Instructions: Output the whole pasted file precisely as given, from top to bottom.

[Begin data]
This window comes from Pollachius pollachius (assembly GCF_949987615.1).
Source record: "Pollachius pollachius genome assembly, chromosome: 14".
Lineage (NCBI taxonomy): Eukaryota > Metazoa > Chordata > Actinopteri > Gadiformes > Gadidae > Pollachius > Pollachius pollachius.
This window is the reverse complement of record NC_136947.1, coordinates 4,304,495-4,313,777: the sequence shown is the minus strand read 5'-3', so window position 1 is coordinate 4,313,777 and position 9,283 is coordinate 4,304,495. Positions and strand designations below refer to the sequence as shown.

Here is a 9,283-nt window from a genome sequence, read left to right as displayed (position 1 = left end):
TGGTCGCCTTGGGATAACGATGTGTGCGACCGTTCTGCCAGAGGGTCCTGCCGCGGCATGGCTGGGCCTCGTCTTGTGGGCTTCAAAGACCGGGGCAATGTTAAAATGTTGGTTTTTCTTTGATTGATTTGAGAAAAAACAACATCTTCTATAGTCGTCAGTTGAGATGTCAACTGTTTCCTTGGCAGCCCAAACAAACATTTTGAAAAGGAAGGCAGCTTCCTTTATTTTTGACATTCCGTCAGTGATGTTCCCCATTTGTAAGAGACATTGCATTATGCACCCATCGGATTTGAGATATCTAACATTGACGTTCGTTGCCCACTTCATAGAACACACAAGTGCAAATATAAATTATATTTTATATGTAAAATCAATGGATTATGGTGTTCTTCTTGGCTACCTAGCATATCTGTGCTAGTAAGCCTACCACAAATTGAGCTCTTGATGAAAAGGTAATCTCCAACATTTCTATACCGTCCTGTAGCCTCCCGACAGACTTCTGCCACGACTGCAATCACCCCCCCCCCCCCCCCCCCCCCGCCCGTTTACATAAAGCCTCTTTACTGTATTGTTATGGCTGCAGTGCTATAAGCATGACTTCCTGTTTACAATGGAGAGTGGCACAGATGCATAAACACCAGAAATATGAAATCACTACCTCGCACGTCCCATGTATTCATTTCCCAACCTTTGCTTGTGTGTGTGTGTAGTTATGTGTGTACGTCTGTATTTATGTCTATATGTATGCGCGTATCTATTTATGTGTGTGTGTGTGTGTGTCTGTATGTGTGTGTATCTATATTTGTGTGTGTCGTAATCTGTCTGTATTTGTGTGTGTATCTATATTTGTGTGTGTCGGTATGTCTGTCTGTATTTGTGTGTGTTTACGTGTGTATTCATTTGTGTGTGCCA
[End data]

This window comes from Pollachius pollachius (assembly GCF_949987615.1).
Source record: "Pollachius pollachius genome assembly, chromosome: 14".
Lineage (NCBI taxonomy): Eukaryota > Metazoa > Chordata > Actinopteri > Gadiformes > Gadidae > Pollachius > Pollachius pollachius.
This window is the reverse complement of record NC_136947.1, coordinates 4,304,495-4,313,777: the sequence shown is the minus strand read 5'-3', so window position 1 is coordinate 4,313,777 and position 9,283 is coordinate 4,304,495. Positions and strand designations below refer to the sequence as shown.

Here is a 9,283-nt window from a genome sequence, read left to right as displayed (position 1 = left end):
TGGTCGCCTTGGGATAACGATGTGTGCGACCGTTCTGCCAGAGGGTCCTGCCGCGGCATGGCTGGGCCTCGTCTTGTGGGCTTCAAAGACCGGGGCAATGTTAAAATGTTGGTTTTTCTTTGATTGATTTGAGAAAAAACAACATCTTCTATAGTCGTCAGTTGAGATGTCAACTGTTTCCTTGGCAGCCCAAACAAACATTTTGAAAAGGAAGGCAGCTTCCTTTATTTTTGACATTCCGTCAGTGATGTTCCCCATTTGTAAGAGACATTGCATTATGCACCCATCGGATTTGAGATATCTAACATTGACGTTCGTTGCCCACTTCATAGAACACACAAGTGCAAATATAAATTATATTTTATATGTAAAATCAATGGATTATGGTGTTCTTCTTGGCTACCTAGCATATCTGTGCTAGTAAGCCTACCACAAATTGAGCTCTTGATGAAAAGGTAATCTCCAACATTTCTATACCGTCCTGTAGCCTCCCGACAGACTTCTGCCACGACTGCAATCACCCCCCCCCCCCCCCCCCCCCCGCCCGTTTACATAAAGCCTCTTTACTGTATTGTTATGGCTGCAGTGCTATAAGCATGACTTCCTGTTTACAATGGAGAGTGGCACAGATGCATAAACACCAGAAATATGAAATCACTACCTCGCACGTCCCATGTATTCATTTCCCAACCTTTGCTTGTGTGTGTGTGTAGTTATGTGTGTACGTCTGTATTTATGTCTATATGTATGCGCGTATCTATTTATGTGTGTGTGTGTGTGTGTCTGTATGTGTGTGTATCTATATTTGTGTGTGTCGTAATCTGTCTGTATTTGTGTGTGTATCTATATTTGTGTGTGTCGGTATGTCTGTCTGTATTTGTGTGTGTTTACGTGTGTATTCATTTGTGTGTGCCA